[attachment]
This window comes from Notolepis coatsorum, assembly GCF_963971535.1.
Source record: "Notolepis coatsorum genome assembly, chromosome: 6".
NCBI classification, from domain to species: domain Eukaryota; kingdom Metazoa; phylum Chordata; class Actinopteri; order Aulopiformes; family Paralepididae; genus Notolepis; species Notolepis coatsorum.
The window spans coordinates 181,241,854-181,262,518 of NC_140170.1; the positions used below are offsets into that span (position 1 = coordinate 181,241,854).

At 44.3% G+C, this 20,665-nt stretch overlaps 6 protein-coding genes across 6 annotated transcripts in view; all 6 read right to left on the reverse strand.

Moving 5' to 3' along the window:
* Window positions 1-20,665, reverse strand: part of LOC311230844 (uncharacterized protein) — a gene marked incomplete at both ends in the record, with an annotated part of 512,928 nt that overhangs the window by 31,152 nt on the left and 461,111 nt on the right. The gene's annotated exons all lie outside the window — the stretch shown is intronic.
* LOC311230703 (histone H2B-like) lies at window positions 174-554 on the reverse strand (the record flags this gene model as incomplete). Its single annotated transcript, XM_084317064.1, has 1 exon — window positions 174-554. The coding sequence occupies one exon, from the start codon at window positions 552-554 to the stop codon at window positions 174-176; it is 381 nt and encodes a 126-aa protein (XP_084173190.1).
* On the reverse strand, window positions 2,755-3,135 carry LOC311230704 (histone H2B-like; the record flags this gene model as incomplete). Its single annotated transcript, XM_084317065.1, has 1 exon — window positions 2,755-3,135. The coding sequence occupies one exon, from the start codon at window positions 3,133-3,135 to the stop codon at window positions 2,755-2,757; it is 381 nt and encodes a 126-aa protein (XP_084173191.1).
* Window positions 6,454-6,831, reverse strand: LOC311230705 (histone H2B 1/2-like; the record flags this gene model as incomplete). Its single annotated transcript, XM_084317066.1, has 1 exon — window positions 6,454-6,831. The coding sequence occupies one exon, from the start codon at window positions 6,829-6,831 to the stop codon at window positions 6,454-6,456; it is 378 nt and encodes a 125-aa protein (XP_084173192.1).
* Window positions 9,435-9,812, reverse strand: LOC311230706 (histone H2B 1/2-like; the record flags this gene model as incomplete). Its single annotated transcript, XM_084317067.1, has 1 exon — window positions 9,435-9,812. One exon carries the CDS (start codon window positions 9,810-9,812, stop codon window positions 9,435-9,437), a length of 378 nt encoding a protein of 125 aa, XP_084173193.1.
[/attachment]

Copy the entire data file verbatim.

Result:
This window comes from Notolepis coatsorum, assembly GCF_963971535.1.
Source record: "Notolepis coatsorum genome assembly, chromosome: 6".
NCBI classification, from domain to species: domain Eukaryota; kingdom Metazoa; phylum Chordata; class Actinopteri; order Aulopiformes; family Paralepididae; genus Notolepis; species Notolepis coatsorum.
The window spans coordinates 181,241,854-181,262,518 of NC_140170.1; the positions used below are offsets into that span (position 1 = coordinate 181,241,854).

At 44.3% G+C, this 20,665-nt stretch overlaps 6 protein-coding genes across 6 annotated transcripts in view; all 6 read right to left on the reverse strand.

Moving 5' to 3' along the window:
* Window positions 1-20,665, reverse strand: part of LOC311230844 (uncharacterized protein) — a gene marked incomplete at both ends in the record, with an annotated part of 512,928 nt that overhangs the window by 31,152 nt on the left and 461,111 nt on the right. The gene's annotated exons all lie outside the window — the stretch shown is intronic.
* LOC311230703 (histone H2B-like) lies at window positions 174-554 on the reverse strand (the record flags this gene model as incomplete). Its single annotated transcript, XM_084317064.1, has 1 exon — window positions 174-554. The coding sequence occupies one exon, from the start codon at window positions 552-554 to the stop codon at window positions 174-176; it is 381 nt and encodes a 126-aa protein (XP_084173190.1).
* On the reverse strand, window positions 2,755-3,135 carry LOC311230704 (histone H2B-like; the record flags this gene model as incomplete). Its single annotated transcript, XM_084317065.1, has 1 exon — window positions 2,755-3,135. The coding sequence occupies one exon, from the start codon at window positions 3,133-3,135 to the stop codon at window positions 2,755-2,757; it is 381 nt and encodes a 126-aa protein (XP_084173191.1).
* Window positions 6,454-6,831, reverse strand: LOC311230705 (histone H2B 1/2-like; the record flags this gene model as incomplete). Its single annotated transcript, XM_084317066.1, has 1 exon — window positions 6,454-6,831. The coding sequence occupies one exon, from the start codon at window positions 6,829-6,831 to the stop codon at window positions 6,454-6,456; it is 378 nt and encodes a 125-aa protein (XP_084173192.1).
* Window positions 9,435-9,812, reverse strand: LOC311230706 (histone H2B 1/2-like; the record flags this gene model as incomplete). Its single annotated transcript, XM_084317067.1, has 1 exon — window positions 9,435-9,812. One exon carries the CDS (start codon window positions 9,810-9,812, stop codon window positions 9,435-9,437), a length of 378 nt encoding a protein of 125 aa, XP_084173193.1.